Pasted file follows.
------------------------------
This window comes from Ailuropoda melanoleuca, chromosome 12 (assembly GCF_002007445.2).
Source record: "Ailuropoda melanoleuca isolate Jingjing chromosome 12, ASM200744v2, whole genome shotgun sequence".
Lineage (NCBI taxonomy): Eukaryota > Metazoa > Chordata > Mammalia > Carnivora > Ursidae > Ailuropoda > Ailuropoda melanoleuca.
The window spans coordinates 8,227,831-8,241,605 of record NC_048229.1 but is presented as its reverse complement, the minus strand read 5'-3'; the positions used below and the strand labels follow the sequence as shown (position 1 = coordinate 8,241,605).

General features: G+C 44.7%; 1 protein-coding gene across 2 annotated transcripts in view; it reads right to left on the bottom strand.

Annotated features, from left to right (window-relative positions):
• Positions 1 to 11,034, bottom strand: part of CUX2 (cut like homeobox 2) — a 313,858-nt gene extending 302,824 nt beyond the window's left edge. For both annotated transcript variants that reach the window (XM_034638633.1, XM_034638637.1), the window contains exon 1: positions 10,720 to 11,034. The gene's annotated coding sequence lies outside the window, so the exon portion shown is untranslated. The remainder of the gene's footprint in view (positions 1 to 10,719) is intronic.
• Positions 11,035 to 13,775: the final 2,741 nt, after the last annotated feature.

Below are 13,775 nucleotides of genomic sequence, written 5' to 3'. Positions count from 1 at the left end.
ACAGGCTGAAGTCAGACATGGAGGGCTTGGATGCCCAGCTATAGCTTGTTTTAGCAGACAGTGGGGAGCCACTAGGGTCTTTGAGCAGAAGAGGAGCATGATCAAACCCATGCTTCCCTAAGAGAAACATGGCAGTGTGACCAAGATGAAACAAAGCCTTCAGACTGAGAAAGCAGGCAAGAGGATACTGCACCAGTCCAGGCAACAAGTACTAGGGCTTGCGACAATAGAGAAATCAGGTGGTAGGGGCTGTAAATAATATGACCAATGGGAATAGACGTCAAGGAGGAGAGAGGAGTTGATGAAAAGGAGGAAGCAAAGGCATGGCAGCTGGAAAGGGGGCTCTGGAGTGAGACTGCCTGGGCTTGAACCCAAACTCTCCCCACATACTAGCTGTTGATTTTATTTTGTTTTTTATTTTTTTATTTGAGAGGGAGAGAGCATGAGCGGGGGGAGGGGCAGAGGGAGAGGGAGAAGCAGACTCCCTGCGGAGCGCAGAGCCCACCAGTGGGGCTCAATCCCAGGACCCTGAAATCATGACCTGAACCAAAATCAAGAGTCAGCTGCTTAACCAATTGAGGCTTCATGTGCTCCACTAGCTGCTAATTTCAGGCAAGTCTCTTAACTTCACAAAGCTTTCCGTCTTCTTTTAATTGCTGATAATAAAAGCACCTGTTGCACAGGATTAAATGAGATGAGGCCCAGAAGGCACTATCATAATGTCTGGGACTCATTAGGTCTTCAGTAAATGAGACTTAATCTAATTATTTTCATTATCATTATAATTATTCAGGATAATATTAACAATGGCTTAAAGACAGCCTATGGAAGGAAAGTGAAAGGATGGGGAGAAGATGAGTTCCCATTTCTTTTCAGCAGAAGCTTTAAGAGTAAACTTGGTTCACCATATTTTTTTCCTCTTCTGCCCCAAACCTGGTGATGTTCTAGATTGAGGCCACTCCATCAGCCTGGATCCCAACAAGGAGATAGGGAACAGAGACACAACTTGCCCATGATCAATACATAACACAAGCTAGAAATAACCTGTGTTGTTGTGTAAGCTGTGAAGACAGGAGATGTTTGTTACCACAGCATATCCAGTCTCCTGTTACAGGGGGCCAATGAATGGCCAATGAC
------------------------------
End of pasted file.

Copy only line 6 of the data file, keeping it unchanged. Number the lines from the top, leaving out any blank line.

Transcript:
Annotated features, from left to right (window-relative positions):